In an interview, Mikhail Baryshnikov, the Soviet-born dancer and former artistic director of the American Ballet Theatre, called Mr. Kriegsman “one of the best writers” on dance. He said that Mr. Kriegsman, who was known as Mike, was an accomplished pianist whose educational background in music “brought an intelligent approach to writing about music in choreography.”
Soft-spoken and erudite, Mr. Kriegsman could become animated by detailed conversations about the use of the music of Bach and other composers in a dance performance. “Mike was very much a propagandist of art, and he was passionate about art education,” Baryshnikov said. “He was a classy bohemian.”
Arts criticism became a Pulitzer category in 1970, and journalists had won for music, architecture, television and film before Mr. Kriegsman was recognized in 1976. He was the first Washington-based critic and the first in The Post’s Style section to earn the highest honor in journalism. In 2010, Sarah Kaufman, The Post’s present dance reviewer, became only the second recipient of a Pulitzer for dance criticism.
Mr. Kriegsman’s career at The Post, from 1966 to 1996, coincided with an unprecedented cultural flowering spurred by federal arts funding and magnetic Soviet defectors such as Baryshnikov and Rudolf Nureyev who excited audiences, Carbonneau said.
On the dance beat, Mr. Kriegsman attended major performances in New York and at the Kennedy Center in Washington, but he also was egalitarian in his tastes. He covered Indian and Spanish folk dances and attended community performances by African drummers to give readers a broader sense of a vibrant dance culture.
A strong admirer of Russian companies such as the Bolshoi Ballet, Mr. Kriegsman wrote with wry delight of the cultural implications of the Soviet Union crumbling in the early 1990s.
“In the dance world, the Soviet Union rode high and mighty over cultural competitors until the very hour of its collapse,” he wrote. “Now the main quest of the major Russian and former Soviet troupes is who can most quickly acquire the works of formerly despised Western masters such as Balanchine, Robbins and Tudor.”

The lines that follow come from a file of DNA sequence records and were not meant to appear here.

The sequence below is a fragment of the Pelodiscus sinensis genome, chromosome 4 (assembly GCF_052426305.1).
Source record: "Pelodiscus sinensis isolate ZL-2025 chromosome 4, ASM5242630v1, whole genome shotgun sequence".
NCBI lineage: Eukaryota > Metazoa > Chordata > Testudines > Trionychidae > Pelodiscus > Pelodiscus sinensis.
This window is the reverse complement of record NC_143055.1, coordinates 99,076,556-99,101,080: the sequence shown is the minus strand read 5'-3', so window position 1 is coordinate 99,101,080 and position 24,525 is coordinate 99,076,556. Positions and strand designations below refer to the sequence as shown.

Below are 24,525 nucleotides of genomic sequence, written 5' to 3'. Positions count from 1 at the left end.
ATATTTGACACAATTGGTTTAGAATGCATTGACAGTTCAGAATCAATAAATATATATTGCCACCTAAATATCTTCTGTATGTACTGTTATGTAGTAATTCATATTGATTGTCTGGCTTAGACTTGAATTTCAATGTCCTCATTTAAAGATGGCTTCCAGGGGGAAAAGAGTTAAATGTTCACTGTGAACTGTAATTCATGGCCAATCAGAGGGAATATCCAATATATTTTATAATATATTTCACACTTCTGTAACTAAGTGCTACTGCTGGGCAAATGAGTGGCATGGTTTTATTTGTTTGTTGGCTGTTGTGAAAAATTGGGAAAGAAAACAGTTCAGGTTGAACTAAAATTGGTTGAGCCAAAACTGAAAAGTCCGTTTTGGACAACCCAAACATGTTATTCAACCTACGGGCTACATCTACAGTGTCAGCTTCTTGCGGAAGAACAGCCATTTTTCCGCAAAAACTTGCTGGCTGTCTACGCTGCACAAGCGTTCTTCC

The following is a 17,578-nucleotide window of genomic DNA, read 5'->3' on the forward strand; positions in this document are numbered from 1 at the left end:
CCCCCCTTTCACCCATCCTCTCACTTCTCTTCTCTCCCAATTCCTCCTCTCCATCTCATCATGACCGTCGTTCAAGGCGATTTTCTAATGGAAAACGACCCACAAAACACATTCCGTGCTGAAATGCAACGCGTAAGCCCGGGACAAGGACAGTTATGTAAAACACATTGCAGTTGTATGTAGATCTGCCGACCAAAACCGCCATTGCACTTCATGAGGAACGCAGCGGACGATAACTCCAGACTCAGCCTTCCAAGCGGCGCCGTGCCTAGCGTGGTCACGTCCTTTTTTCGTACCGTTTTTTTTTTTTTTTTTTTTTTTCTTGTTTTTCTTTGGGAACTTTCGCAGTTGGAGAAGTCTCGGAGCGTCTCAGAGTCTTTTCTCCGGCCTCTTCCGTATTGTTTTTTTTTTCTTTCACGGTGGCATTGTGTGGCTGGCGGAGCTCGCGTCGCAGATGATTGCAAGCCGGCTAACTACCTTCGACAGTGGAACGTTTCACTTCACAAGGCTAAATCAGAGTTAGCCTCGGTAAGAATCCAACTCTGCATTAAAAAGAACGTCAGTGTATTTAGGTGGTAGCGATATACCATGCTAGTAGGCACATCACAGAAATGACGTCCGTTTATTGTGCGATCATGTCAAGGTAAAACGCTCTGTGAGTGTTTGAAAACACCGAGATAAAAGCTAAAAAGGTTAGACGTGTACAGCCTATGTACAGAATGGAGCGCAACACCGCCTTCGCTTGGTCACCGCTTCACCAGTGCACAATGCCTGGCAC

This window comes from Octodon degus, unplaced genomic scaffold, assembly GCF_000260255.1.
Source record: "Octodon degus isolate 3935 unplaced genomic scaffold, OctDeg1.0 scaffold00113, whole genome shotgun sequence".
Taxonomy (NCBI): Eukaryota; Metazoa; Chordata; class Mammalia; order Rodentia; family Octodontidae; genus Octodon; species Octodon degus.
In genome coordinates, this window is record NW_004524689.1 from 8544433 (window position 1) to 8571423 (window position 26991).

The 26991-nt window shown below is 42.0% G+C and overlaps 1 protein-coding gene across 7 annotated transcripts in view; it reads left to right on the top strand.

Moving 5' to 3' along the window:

Mr. Kriegsman was not so naive to think that dance would ever trump movies or television in terms of mass consumption. But he became almost giddy when a major broadcasting network, CBS, devoted two hours of prime-time coverage — “bucking action and private eye serials, a mystery movie and Olympic sports on competing network channels” — to air a Bolshoi Opera production of “Romeo and Juliet” in 1976. And it was with barely disguised enthusiasm that he reported in 1975 on the 35th anniversary gala of the American Ballet Theatre in New York — an event that he described as a near-apocalyptic scene of ticket scalping, celebrity gawking and flashbulb popping.
“Ballet!” Mr. Kriegsman wrote. “The Cinderella of the arts, always in rags while the others swathed themselves in riches, the ‘esoteric’ plaything of a handful of esthetes and fanatics.”
“Now ballet is so bloody ‘in,’ people will kill for a ticket,” he added. “ ‘Any extra seats?’ a man shouted to passersby, waving a sheaf of money high in the air. ‘Yeah,’ a woman snarled indignantly, ‘if ya got 250 bucks.’ ”
Alan Mortimer Kriegsman was born Feb. 28, 1928, in Brooklyn. After briefly studying physics at the Massachusetts Institute of Technology, he served in the Army during the post-World War II occupation of Japan.
He traced his interest in dance to a lecture taught by the musicologist Curt Sachs at Columbia University, where Mr. Kriegsman received a bachelor’s degree in 1951 and master’s degree in music in 1953. He attended the University of Vienna in 1956 and 1957 on a Fulbright scholarship.
Mr. Kriegsman pursued a doctorate in musicology at Columbia before entering journalism full time in 1960 as the music and drama critic of the San Diego Union. After a stint as assistant to the president of the Juilliard school in New York, he joined The Post in 1966 as music critic and covered a variety of the lively arts before being named dance critic in 1974.
In 1957, he married Sali Ann Ribakove, an author and administrator who became dance director at the National Endowment for the Arts. Besides his wife, survivors include a brother.
Carbonneau said Mr. Kriegsman was not didactic in his writing, nor did he enter a performance with preconceived ideas about how an artist should interpret a work. “Mike was always willing to turn himself over imaginatively to whatever a work was and to see what this particular work had to say to us,” she said.
Shortly before retiring, Mr. Kriegsman wrote: “Among the various art forms, dance holds a special and particular place by virtue of its intimate connection with the human body, and with the unique nobility, resilience and profundity it thereby acquires. No matter what hindrances the future may pose, so long as there are men and women able to move, dance will continue to be a powerful avenue of human expression.”